# Logistic regression in Excel

Yes, that is weird :) If you need to deal with statistics you have to use a special software like Mathlab or Statistica. But if you are limited in your choice and Excel is the only instrument you have, this manual is for you :)

### Linear regression

First of all, Excel already has the "Regression" add-in which allows you to perform a simple lineral regression analysis: Unfortunately, logistic regression isn't supported by that add-in. But there is always a way to workaround a problem!

### Solver

We're starting our journey from an another add-in which name is "Solver". This add-in allows us to solve different minimization/maximization tasks. Here is an example of a simple maximization problem: we have a furniture factory which produces 2 models of cabinet (A and B). Each model requires a different quantity of resources (wood, time) and generates different income. Also the factory has a limited quantity of available woods and (of course) time. Using simplex-like methods Solver allows us to maximise a target function (the sum of potential income, in current case) by determining the quantity of products for each model that should be produced.

The same idea (solving a maximization task) could be used to compute logistic regression. Let's see how it can be done.

### Logistic regression

Imagine that you are an owner of a company and you have a database of clients. Some of them terminated the contract with your company during the last year and you want to predict which clients are thinking about leaving you right now :)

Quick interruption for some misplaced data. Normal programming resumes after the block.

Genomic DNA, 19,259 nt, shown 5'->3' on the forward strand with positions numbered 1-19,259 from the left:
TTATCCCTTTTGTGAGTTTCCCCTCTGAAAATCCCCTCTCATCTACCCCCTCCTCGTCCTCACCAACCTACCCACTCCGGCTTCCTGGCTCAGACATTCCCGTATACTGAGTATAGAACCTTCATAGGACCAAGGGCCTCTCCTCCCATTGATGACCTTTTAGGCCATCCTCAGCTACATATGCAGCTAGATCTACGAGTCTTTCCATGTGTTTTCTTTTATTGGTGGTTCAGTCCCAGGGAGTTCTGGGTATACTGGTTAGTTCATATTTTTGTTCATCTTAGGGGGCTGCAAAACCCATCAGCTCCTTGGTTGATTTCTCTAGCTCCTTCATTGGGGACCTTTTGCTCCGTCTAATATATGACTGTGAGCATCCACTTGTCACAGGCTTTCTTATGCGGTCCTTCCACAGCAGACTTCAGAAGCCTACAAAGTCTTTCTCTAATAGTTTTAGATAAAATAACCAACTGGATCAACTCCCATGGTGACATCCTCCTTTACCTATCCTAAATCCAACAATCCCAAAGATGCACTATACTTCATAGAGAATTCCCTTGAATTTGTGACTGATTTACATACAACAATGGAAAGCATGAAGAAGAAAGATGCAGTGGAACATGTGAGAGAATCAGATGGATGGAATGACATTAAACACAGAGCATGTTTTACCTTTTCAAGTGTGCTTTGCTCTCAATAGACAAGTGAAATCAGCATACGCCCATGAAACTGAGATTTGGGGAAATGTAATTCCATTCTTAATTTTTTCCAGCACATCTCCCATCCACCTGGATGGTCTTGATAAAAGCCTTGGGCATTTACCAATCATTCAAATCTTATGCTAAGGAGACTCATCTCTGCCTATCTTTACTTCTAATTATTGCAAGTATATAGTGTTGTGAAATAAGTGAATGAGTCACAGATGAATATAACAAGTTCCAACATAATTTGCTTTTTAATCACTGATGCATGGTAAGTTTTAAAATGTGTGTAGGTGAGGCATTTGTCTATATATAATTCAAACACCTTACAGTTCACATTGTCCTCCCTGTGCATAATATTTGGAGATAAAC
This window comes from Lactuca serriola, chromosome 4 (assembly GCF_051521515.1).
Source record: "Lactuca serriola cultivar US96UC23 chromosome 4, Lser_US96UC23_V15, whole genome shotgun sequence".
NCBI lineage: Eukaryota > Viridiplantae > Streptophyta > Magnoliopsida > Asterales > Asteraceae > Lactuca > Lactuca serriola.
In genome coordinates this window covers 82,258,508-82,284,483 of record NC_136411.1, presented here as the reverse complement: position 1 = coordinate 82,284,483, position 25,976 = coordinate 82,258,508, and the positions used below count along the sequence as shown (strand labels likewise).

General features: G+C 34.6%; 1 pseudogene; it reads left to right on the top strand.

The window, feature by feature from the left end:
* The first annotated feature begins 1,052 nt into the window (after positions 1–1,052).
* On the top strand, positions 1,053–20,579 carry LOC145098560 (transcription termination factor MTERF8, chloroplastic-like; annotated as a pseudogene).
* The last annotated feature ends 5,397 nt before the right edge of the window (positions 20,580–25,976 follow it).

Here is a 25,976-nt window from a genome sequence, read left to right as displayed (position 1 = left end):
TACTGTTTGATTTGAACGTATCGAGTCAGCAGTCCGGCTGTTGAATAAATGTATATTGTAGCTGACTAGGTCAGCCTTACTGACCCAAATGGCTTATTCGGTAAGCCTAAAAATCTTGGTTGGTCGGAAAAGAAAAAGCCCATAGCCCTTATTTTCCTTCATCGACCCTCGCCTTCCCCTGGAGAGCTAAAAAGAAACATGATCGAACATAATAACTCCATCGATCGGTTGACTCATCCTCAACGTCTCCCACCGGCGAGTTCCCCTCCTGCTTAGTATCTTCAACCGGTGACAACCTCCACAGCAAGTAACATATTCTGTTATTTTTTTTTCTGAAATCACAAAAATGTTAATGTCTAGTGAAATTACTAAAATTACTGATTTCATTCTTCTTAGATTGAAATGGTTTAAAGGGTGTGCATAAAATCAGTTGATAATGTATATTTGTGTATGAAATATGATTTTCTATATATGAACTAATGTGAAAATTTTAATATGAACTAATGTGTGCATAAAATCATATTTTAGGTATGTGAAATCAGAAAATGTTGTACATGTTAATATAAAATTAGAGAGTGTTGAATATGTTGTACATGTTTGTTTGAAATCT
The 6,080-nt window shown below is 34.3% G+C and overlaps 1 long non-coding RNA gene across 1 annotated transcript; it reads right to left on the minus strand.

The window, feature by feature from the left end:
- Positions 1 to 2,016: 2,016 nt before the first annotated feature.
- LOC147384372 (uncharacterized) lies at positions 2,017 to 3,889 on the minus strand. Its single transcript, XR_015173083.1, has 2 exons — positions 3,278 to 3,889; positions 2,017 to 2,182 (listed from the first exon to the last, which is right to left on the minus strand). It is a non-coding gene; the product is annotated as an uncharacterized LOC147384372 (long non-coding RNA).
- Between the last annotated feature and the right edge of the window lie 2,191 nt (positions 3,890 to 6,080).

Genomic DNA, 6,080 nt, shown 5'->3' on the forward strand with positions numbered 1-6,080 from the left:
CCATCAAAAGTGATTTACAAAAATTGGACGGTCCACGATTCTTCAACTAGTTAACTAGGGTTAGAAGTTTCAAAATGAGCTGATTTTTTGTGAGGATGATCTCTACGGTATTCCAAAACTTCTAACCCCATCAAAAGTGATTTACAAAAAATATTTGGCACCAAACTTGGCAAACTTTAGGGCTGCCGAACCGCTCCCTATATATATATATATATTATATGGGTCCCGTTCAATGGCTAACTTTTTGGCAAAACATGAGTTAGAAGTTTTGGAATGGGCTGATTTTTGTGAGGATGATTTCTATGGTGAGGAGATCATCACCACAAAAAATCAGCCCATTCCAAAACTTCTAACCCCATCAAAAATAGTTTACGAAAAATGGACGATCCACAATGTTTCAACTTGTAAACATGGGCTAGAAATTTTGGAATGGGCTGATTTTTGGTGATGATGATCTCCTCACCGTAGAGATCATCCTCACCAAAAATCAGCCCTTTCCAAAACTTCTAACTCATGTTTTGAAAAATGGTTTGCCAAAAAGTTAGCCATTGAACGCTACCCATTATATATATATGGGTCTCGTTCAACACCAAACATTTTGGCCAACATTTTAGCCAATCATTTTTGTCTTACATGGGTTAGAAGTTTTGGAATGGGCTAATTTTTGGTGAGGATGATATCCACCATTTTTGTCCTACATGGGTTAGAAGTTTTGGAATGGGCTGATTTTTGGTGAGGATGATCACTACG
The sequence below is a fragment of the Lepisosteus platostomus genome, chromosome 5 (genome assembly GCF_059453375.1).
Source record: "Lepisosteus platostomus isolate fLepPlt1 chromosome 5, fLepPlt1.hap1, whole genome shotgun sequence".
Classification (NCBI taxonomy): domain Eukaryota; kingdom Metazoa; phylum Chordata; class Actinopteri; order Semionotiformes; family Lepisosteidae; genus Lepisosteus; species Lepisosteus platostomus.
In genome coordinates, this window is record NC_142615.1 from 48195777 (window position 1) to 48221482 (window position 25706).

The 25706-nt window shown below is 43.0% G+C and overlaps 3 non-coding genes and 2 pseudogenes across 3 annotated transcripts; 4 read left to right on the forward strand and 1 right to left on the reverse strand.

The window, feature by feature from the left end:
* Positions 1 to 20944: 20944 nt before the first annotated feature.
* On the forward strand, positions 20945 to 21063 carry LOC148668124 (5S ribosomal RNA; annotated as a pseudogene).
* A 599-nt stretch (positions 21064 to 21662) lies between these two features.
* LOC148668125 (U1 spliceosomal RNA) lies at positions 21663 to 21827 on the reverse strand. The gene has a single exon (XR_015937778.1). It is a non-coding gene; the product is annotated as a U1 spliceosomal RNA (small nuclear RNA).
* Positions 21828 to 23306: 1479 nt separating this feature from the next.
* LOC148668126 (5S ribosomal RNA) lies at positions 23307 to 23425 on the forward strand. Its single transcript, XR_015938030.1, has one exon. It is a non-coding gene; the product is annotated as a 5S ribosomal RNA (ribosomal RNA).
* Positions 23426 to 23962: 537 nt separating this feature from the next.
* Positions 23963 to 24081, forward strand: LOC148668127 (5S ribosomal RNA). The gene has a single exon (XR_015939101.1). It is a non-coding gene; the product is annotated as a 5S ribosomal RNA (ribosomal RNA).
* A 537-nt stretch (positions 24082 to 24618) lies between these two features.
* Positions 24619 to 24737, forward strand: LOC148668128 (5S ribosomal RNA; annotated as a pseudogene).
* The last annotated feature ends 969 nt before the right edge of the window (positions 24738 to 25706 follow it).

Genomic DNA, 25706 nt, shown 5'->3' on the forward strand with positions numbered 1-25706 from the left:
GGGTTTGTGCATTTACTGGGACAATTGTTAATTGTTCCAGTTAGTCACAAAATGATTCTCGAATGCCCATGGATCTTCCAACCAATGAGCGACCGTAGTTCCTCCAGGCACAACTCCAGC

Let's say that you think that decision to stay with your company depends on client's sex and age. Then you can extract the follwing data for the previous year (Trainig Set): Our next step makes a proposal about how the objective function should look like. In common case it looks like $z = \theta^T * x = \theta_1 * x_1 + .. + \theta_n * x_n$. We assume that there is a linear dependency between decision to leave and sex/age of a client: $z = A_0 + A_1 * Age + A_2 * Gender$. In other words, let's just put $\theta_i = A_i$ (theta is a canonical letter for this case, but using it in Excel is a little bit difficult).

The calculation below requires some "initial" values for $A_i$ values. For the moment, let's put them eqauls 1 (the values will differ from the ones you see here). After that we have to calculate the logit function ;

$$f(z) = \frac{1}{1+e^{z}}$$ The main advantage of this function is tending to 0 for x < 0 and tending to 1 for x > 0. So, we can say that $P(y=1|x)=f(z(x))$ and $P(y=0|x)=1-f(z(x))$. Taking into account that y belongs to {0, 1}, $P(y|x)=f(z(x))^{y}*(1-f(z(x)))^{1-y}$ (Bernoulli distribution). Hence, our task has been reduced to the selection of the theta ($A_i$) parameters of the objective function Z to maximize P{y|x} probability.

$$argmax_\theta \sum P(y|x) = argmax_\theta \sum P(y=y_i|x=x_i)$$ There are two important moments:

• the Solver can search for a local maximum only, so you have to guess "valid" initial values of $A_i$ variables;
• the boundary conditions (Y=1,X=1 and X=0,Y=0) must be treated separately (=IF(OR(AND(A5=1,L5=1),AND(A5=0,L5=0)),1,(L5^A5)*(1-L5)^(1-A5)));

Finally, when we found $A_i$ values, we can resote the objective function Z = -25 + 0.586549634 * Age - 1.66748138716445 * Gender.

Let's check the result on our training set: Where the "Has Terminated" column above is the logit function (ROUND(1/(1+EXP(-T5)),0)).

Now we're sure that our parameters are correct and we can use them to "predict" the future. So, let's do that! ### Conclusion

As you can see, the way was a little bit tricky. But anyway, we've managed to pass it! :)